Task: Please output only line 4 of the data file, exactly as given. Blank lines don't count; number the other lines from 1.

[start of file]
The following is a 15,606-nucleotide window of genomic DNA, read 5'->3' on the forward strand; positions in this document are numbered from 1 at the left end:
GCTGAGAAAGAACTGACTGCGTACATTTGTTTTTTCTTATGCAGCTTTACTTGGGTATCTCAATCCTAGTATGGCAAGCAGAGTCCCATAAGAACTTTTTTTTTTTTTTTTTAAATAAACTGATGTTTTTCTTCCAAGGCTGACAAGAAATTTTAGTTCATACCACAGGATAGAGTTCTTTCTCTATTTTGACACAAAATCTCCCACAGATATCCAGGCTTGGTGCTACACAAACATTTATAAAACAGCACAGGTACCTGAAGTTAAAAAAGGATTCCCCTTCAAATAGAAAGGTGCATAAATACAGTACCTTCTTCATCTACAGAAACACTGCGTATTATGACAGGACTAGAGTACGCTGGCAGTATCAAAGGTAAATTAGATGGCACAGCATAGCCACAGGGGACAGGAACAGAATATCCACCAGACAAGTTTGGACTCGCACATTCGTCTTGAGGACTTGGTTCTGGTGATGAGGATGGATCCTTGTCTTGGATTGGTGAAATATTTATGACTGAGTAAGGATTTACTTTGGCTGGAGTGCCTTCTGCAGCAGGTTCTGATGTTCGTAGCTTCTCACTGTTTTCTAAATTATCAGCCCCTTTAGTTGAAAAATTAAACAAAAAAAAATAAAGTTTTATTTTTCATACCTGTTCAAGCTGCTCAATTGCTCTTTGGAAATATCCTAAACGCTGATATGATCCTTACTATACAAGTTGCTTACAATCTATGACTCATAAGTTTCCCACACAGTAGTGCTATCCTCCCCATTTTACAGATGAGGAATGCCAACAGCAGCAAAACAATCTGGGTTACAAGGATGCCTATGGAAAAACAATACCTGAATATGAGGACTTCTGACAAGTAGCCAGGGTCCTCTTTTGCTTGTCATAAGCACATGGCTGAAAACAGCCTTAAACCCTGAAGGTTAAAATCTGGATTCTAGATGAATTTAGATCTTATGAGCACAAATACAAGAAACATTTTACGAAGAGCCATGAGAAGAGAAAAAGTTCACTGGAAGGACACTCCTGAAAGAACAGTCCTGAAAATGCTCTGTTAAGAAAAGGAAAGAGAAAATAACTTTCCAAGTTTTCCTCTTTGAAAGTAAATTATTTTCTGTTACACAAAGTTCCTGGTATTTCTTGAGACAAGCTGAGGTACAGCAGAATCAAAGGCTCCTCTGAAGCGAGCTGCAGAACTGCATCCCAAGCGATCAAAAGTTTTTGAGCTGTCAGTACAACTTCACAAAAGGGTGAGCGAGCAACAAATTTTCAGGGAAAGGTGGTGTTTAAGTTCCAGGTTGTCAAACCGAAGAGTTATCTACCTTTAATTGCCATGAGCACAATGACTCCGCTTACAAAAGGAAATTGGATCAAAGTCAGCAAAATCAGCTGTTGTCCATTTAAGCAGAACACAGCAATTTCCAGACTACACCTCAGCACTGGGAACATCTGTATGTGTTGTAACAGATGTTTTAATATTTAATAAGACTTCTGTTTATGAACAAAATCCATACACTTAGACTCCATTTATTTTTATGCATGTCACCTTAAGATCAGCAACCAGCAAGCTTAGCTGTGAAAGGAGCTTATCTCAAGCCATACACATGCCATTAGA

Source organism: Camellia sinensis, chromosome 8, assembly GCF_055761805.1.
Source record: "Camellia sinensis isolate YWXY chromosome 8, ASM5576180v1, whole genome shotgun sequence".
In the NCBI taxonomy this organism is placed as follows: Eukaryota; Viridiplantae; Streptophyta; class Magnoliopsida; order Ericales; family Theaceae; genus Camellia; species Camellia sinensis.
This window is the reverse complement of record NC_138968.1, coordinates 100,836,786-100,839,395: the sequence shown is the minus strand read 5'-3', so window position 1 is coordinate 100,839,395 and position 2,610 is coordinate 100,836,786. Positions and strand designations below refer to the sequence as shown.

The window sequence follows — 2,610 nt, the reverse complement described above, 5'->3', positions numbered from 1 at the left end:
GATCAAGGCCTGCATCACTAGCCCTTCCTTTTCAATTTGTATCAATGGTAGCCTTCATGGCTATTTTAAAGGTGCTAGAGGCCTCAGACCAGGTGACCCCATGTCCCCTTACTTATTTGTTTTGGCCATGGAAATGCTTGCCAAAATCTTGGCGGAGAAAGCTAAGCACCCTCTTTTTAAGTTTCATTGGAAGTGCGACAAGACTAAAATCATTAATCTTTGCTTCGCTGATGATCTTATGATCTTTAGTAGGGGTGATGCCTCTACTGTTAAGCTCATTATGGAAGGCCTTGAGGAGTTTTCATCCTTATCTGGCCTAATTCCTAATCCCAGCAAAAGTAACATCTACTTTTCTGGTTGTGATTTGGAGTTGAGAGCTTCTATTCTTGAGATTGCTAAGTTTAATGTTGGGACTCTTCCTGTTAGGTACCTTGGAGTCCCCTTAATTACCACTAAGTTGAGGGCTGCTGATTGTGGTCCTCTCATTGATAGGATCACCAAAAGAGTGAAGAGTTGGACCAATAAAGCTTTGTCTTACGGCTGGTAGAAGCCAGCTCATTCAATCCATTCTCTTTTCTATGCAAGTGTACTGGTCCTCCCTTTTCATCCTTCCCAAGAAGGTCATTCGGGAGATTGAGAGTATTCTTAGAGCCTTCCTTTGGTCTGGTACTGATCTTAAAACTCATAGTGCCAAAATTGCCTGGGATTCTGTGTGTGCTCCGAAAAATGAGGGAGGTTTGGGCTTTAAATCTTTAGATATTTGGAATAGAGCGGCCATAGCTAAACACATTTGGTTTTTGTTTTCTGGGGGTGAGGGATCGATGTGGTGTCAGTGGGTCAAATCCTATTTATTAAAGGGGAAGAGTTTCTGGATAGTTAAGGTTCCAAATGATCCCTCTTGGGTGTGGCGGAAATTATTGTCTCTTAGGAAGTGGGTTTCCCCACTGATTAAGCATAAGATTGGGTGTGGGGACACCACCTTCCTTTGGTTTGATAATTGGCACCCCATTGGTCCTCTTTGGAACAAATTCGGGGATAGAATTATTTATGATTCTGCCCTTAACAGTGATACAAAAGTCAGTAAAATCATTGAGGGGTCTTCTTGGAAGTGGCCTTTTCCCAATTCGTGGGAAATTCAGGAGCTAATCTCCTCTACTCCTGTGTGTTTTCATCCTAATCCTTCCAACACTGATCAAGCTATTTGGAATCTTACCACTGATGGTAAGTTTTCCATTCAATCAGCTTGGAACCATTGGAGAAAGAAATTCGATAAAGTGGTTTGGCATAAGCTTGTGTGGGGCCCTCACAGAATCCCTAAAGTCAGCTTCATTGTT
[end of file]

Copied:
Source record: "Camellia sinensis isolate YWXY chromosome 8, ASM5576180v1, whole genome shotgun sequence".